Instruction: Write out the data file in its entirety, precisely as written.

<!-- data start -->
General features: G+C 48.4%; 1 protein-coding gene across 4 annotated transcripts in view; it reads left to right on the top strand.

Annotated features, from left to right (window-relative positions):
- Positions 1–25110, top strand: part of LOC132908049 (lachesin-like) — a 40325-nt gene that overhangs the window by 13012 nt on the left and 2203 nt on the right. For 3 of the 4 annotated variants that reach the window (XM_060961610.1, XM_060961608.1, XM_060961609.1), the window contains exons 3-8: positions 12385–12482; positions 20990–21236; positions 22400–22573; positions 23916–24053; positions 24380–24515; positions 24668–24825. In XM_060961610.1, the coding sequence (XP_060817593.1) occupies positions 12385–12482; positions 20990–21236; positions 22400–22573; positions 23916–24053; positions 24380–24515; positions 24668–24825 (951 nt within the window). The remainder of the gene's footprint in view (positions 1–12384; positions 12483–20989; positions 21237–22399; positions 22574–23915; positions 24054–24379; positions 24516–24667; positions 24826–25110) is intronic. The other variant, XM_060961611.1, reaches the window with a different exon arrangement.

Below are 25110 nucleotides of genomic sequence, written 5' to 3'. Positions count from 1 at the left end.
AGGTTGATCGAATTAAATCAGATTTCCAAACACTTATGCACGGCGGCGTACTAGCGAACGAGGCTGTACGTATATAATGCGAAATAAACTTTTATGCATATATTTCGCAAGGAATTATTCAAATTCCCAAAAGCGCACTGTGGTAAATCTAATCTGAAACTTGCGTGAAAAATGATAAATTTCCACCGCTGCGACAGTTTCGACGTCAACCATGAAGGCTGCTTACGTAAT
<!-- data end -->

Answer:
General features: G+C 48.4%; 1 protein-coding gene across 4 annotated transcripts in view; it reads left to right on the top strand.

Annotated features, from left to right (window-relative positions):
- Positions 1–25110, top strand: part of LOC132908049 (lachesin-like) — a 40325-nt gene that overhangs the window by 13012 nt on the left and 2203 nt on the right. For 3 of the 4 annotated variants that reach the window (XM_060961610.1, XM_060961608.1, XM_060961609.1), the window contains exons 3-8: positions 12385–12482; positions 20990–21236; positions 22400–22573; positions 23916–24053; positions 24380–24515; positions 24668–24825. In XM_060961610.1, the coding sequence (XP_060817593.1) occupies positions 12385–12482; positions 20990–21236; positions 22400–22573; positions 23916–24053; positions 24380–24515; positions 24668–24825 (951 nt within the window). The remainder of the gene's footprint in view (positions 1–12384; positions 12483–20989; positions 21237–22399; positions 22574–23915; positions 24054–24379; positions 24516–24667; positions 24826–25110) is intronic. The other variant, XM_060961611.1, reaches the window with a different exon arrangement.

Below are 25110 nucleotides of genomic sequence, written 5' to 3'. Positions count from 1 at the left end.
AGGTTGATCGAATTAAATCAGATTTCCAAACACTTATGCACGGCGGCGTACTAGCGAACGAGGCTGTACGTATATAATGCGAAATAAACTTTTATGCATATATTTCGCAAGGAATTATTCAAATTCCCAAAAGCGCACTGTGGTAAATCTAATCTGAAACTTGCGTGAAAAATGATAAATTTCCACCGCTGCGACAGTTTCGACGTCAACCATGAAGGCTGCTTACGTAAT